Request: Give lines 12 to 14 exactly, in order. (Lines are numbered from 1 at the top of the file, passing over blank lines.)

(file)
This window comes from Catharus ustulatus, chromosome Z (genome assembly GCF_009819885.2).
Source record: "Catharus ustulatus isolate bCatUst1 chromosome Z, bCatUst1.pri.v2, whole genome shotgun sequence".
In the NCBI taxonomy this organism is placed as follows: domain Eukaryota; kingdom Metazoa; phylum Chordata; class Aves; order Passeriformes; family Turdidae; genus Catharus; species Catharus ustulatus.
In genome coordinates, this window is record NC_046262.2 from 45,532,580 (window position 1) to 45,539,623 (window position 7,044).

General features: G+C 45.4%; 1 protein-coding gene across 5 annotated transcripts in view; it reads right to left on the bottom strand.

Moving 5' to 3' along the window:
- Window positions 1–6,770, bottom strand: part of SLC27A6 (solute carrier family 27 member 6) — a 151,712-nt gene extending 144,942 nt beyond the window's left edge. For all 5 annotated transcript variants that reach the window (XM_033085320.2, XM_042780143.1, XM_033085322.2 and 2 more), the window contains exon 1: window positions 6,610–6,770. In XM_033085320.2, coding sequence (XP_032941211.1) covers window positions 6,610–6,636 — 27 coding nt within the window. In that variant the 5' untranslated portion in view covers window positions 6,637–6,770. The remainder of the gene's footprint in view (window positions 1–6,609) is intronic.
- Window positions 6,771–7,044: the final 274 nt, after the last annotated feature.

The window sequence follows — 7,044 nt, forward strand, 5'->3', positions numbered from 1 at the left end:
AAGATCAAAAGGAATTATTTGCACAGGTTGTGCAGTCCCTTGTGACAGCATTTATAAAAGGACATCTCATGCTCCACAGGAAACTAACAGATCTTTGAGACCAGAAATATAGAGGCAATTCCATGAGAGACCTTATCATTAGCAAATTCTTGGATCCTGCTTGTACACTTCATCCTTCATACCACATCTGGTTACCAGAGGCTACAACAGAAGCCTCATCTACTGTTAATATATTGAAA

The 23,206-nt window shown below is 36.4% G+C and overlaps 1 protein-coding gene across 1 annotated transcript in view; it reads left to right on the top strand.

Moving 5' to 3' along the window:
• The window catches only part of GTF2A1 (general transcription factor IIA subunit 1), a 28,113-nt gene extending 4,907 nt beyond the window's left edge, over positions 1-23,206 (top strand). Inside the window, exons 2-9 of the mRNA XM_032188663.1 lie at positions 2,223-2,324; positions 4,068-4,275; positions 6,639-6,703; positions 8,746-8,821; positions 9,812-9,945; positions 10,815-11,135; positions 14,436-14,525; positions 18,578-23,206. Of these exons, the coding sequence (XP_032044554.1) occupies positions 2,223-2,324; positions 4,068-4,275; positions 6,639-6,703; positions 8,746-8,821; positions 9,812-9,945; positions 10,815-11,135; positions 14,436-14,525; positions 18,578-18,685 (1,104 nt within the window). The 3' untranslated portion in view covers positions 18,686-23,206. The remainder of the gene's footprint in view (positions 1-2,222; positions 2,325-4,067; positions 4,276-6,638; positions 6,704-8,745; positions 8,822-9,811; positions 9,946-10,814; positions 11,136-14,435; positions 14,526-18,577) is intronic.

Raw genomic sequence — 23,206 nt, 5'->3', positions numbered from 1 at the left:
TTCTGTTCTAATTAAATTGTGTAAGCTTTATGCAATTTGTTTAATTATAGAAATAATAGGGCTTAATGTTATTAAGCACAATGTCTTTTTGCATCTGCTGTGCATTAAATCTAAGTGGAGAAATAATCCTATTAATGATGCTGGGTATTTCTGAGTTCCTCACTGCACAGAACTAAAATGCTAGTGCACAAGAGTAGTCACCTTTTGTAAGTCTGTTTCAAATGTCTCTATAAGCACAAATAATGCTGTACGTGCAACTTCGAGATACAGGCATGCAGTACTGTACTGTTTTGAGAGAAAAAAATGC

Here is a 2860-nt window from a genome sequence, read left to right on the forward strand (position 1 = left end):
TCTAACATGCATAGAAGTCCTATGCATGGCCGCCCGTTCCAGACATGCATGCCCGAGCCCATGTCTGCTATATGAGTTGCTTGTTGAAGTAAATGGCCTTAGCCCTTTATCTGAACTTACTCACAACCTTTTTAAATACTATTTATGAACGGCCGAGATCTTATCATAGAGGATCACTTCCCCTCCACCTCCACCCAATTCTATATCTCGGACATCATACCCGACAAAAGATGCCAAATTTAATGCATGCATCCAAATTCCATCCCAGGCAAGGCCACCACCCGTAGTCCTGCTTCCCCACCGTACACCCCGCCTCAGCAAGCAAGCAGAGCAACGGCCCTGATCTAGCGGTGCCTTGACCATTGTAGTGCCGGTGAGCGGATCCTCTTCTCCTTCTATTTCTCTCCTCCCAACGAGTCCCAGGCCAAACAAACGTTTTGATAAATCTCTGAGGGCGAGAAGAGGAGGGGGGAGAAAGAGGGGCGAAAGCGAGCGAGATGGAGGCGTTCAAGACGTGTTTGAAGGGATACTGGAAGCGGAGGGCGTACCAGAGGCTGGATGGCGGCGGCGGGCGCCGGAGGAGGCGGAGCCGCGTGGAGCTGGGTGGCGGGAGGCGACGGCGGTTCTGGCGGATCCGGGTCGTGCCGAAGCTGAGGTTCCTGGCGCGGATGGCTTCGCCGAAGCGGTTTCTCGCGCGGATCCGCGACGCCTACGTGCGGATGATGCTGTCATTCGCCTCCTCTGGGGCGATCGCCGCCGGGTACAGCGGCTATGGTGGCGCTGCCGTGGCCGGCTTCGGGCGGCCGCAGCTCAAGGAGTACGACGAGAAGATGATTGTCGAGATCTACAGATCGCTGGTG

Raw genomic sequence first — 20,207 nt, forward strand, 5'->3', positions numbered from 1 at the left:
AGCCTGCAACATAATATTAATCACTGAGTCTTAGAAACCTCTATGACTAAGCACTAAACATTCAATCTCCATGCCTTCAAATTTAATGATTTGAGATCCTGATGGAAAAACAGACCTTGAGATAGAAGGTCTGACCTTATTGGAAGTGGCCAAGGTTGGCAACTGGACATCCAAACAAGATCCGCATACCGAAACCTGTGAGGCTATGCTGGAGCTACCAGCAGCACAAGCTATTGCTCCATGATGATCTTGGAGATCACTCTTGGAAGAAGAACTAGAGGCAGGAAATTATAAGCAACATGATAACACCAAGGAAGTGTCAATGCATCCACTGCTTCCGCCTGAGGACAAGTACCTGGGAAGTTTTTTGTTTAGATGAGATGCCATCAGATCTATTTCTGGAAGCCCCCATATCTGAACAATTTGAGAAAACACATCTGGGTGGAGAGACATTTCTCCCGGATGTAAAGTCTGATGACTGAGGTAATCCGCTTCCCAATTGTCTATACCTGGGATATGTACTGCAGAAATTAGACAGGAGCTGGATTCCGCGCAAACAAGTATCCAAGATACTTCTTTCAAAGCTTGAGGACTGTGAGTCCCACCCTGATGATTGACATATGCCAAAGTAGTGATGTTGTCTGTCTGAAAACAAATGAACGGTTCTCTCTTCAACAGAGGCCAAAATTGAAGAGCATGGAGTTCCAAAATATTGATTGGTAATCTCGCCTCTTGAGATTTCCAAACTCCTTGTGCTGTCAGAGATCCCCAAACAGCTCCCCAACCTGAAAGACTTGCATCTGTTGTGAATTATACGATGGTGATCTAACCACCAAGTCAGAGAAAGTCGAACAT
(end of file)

Moving 5' to 3' along the window:
• The window catches only part of GTF2A1 (general transcription factor IIA subunit 1), a 28,113-nt gene extending 4,907 nt beyond the window's left edge, over positions 1-23,206 (top strand). Inside the window, exons 2-9 of the mRNA XM_032188663.1 lie at positions 2,223-2,324; positions 4,068-4,275; positions 6,639-6,703; positions 8,746-8,821; positions 9,812-9,945; positions 10,815-11,135; positions 14,436-14,525; positions 18,578-23,206. Of these exons, the coding sequence (XP_032044554.1) occupies positions 2,223-2,324; positions 4,068-4,275; positions 6,639-6,703; positions 8,746-8,821; positions 9,812-9,945; positions 10,815-11,135; positions 14,436-14,525; positions 18,578-18,685 (1,104 nt within the window). The 3' untranslated portion in view covers positions 18,686-23,206. The remainder of the gene's footprint in view (positions 1-2,222; positions 2,325-4,067; positions 4,276-6,638; positions 6,704-8,745; positions 8,822-9,811; positions 9,946-10,814; positions 11,136-14,435; positions 14,526-18,577) is intronic.

Raw genomic sequence — 23,206 nt, 5'->3', positions numbered from 1 at the left: